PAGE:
ZEINAB MOSAWI, born in 1995 in Iraq, arrived in Denmark with her family when she was 2 years old, and grew up in Allerød. She graduated from Gymnasium 2017.
BIRGITTE VESTERMARK, born 1965, author, holds a MA in Middle East studies and is a foreign affairs journalist with focus on the Middle East. Today, living in Denmark after three years as a correspondent in Eastern Europe and three years in the Middle East.
Himlen over min fars tag
Louise Langhoff Koch
+45 2265 5368
"TOMORROW I GO TO SCHOOL WITHOUT A SCARF," I SAID SERIOUSLY.
MY VOICE WAS CLEAR AND CALM" WHICH DID NOT REFELCT THE CHAOS OF FEAR AND JOY, EXPECTATION AND UNCERTAINTY THAT RAGED WITHIN ME.
MY MOTHER LAUGHED NERVOUSLY: "WELL, THAT'S NOT FOR YOU TO DECIDE."
"YES, IT IS," I REPLIED.
"YOU CAN'T DO THAT! WHAT WILL PEOPLE SAY." HER VOICE HAD RISEN TO AN ALMOST HYSTERICAL LEVEL.
"IT IS NOT ME TO WEAR A SCARF," I SAID.
"MAYBE ONE DAY I'LL FIND A WAY BACK TO IT, BUT NOT NOW.
Zeinab Mosawi was 16 when her father left her with their family in Iraq - the teenage girl from small town in Denmark, who refused to wear a scarf, had become a bit too Danish.
Five months later she managed to escape from Iraq. She came home to a new life at shelters and residence homes. But she also came home to her girlfriends, to school and to love.
When Zeinab Mosawi is left with her Iraqi family during a vacation and realizes that she has in fact been sent on a rehabilitation journey, it is the culmination of a long period of humiliation, beating and suicidal thoughts in the family home in Allerød.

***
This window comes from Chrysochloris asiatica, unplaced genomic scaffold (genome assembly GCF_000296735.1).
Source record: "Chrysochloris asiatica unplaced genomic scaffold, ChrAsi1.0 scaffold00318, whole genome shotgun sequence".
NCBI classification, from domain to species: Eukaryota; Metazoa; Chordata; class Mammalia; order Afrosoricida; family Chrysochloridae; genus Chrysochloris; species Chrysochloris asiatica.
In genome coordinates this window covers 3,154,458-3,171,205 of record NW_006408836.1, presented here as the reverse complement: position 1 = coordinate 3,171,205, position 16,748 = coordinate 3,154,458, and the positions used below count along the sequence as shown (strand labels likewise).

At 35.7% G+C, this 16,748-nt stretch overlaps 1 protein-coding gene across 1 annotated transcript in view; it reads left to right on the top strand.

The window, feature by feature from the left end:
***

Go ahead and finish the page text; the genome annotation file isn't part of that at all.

Zeinab wants to decide for herself. And time and time again it leads to a clash with the parents about everything from clothing to parties and sleepovers and camps. Zeinab does not want to be different from her Danish girlfriends. But her parents fight their independent daughter with everything they have.
After five months of involuntary stay in Iraq, Zeinab succeeds in fleeing. But back at home the struggle to decide for herself is far from over. Zeinab must live at a women's crisis center and in a safe house with other girls suffering a life crisis. The authorities are afraid of her father and of what he can do.
'Heaven above my father's roof' is a story of humiliation, beating and suicidal thoughts but also a book about not giving up, about daring to defy the norms, to oppose the authorities and to never ever give up the fight to become accepted for who you are.
Told to Birgitte Vestermark.